Biden argues that after two terms by President Barack Obama’s side and decades as a U.S. senator, he has the experience both to beat Trump and then run the country. He has promised greater access to healthcare and to mend relations with traditional U.S. allies in Europe that were frayed by Trump’s “America First” foreign policy.
GRAPHIC: Where the candidates stand on key issues – here
Sanders, a democratic socialist, wants to establish a free universal healthcare system and eliminate private health insurance, forgive student loan debt and enact the “Green New Deal” of sweeping economic policies to fight climate change.
Without naming him, Sanders took direct aim at Biden during a rally on Tuesday in Vermont, criticizing Biden’s 2002 Senate vote in favor of war in Iraq and his support for global trade deals that Sanders opposed.
“We’re going to win the Democratic nomination and we are going to defeat the most dangerous president in the history of this country,” Sanders said, referring to Trump.
If Warren drops out, Sanders might benefit from some of her supporters shifting to him.
In an email to her campaign staff, Warren’s campaign manager, Roger Lau, offered a sobering assessment of Super Tuesday, just three weeks after he said internal projections showed she would finish in the top two in eight states.
“Last night, we fell well short of viability goals and projections, and we are disappointed in the results,” he said.
Warren, he said, would “take time right now to think through the right way to continue this fight.”
Trump said Sanders would have done better on Tuesday if Warren had dropped out of the race beforehand and backed him. “Had Warren endorsed Bernie, we would have had a different story now,” he told reporters in the White House.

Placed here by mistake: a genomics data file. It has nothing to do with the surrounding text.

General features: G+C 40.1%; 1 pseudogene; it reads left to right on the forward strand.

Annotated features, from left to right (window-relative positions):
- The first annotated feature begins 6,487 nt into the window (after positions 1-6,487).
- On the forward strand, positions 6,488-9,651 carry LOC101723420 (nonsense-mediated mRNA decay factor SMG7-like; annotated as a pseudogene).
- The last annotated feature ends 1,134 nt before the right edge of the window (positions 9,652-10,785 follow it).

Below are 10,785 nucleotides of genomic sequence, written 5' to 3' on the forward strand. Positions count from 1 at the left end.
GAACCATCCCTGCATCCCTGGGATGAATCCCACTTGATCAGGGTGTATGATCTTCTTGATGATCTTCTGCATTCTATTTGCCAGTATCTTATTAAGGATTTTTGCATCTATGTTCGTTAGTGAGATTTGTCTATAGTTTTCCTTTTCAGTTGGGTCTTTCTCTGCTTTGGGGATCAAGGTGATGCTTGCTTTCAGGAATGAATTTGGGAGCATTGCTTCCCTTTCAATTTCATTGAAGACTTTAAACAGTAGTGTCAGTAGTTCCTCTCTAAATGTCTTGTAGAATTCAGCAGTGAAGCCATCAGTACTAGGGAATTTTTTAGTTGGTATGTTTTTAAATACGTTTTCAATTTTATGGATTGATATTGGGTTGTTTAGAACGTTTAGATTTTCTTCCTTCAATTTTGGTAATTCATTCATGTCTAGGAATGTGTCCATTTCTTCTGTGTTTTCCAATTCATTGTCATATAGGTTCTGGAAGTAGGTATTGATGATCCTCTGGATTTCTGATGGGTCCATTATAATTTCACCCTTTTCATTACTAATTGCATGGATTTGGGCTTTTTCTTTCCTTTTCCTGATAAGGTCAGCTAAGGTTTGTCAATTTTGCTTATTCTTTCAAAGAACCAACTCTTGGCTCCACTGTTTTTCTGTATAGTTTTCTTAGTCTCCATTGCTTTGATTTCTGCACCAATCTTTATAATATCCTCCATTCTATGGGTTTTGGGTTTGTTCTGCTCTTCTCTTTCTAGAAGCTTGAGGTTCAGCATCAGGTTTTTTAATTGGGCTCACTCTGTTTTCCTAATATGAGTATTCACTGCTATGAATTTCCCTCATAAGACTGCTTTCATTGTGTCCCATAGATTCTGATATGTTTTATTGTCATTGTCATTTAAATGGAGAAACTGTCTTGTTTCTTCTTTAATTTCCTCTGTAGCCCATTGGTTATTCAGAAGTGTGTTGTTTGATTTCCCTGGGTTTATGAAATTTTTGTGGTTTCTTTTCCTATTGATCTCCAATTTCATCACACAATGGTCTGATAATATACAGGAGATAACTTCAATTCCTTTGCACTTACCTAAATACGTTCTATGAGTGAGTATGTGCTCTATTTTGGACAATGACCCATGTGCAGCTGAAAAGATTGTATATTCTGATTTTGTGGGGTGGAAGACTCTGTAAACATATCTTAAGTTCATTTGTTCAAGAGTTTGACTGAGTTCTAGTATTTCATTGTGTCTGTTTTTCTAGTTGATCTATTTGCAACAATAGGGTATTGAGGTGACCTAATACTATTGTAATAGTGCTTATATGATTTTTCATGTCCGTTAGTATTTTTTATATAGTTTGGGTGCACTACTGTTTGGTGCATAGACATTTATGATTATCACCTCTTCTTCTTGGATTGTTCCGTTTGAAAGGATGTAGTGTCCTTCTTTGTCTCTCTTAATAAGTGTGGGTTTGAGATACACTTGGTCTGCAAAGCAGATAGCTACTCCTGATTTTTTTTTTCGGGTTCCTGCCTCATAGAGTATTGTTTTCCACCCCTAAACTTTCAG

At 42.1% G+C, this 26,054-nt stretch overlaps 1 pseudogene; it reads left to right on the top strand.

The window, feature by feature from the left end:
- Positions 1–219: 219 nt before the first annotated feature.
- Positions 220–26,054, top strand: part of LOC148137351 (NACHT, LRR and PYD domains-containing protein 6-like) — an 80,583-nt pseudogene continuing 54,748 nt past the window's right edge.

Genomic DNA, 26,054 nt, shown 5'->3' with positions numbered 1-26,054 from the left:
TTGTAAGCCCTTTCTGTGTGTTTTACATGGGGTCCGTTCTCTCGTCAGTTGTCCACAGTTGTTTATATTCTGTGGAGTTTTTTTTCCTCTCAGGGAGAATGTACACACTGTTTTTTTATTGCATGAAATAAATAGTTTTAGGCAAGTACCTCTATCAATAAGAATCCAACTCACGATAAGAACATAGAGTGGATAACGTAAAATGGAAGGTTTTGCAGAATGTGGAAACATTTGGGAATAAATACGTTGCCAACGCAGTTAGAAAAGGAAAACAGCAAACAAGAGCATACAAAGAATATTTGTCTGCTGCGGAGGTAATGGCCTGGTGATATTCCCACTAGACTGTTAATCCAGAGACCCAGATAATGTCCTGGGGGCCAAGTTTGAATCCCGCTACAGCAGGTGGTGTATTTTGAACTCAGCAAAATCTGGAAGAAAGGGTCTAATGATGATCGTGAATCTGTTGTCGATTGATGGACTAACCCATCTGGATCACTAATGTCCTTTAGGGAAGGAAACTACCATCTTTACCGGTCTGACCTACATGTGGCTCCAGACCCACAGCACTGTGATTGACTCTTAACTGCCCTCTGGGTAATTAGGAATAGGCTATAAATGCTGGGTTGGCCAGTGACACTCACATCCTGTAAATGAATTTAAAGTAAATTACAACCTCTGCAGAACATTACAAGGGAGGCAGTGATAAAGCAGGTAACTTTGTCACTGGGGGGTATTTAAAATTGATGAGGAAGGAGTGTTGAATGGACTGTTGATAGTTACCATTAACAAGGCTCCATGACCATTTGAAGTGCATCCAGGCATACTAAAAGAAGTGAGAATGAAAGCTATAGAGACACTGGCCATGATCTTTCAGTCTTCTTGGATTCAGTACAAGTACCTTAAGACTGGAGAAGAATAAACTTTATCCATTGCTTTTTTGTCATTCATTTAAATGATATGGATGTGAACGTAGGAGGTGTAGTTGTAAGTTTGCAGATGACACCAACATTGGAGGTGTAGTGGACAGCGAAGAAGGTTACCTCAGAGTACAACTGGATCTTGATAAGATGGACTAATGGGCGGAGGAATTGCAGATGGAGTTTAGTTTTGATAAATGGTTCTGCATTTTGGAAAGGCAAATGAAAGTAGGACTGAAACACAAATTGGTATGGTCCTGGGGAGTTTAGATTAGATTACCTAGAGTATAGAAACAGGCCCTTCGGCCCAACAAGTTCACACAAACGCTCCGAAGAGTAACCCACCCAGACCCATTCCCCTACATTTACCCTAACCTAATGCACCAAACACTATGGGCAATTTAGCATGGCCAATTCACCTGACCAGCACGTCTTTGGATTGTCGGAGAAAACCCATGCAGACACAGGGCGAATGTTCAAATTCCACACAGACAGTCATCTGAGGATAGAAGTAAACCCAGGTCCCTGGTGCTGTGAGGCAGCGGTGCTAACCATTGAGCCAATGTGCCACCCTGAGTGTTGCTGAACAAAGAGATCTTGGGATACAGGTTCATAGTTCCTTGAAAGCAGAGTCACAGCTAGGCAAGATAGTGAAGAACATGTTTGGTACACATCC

More than one-third of the delegates who will pick the Democratic nominee at a July convention were up for grabs on Tuesday.
Tallies after Tuesday showed Biden leading Sanders in delegates overall by 433 to 388. A candidate needs 1,991 delegates to win the Democratic nomination on the first ballot at July’s party convention.
GRAPHIC: Calendar of each state’s Democratic nominating contest and its allocated delegates – here
In Tuesday’s biggest upset, Biden was projected by Edison Research to have won Texas, the largest prize after California. Sanders invested heavily in Texas and was counting on its Latino voters to propel him to victory.
Sanders, the onetime front-runner who had hoped to take a big step toward the nomination on Tuesday, won Colorado, Utah and his home state of Vermont, Edison Research said.
Biden, with overwhelming support from African-American, moderate and older voters, swept to wins in Alabama, Arkansas, Massachusetts, Minnesota, North Carolina, Oklahoma, Tennessee and Virginia.
Fox News and the Associated Press projected Sanders winning California, where 415 delegates are up for grabs. Edison Research and other networks held off declaring a winner there as results trickled in. By early Wednesday afternoon, Sanders was ahead by 8.7 percentage points with almost 87% of precincts reporting.
Reporting by Trevor Hunnicutt, Ginger Gibson, Jason Lange, Joseph Ax and John Whitesides,; Writing by Alistair Bell; Editing by Jonathan Oatis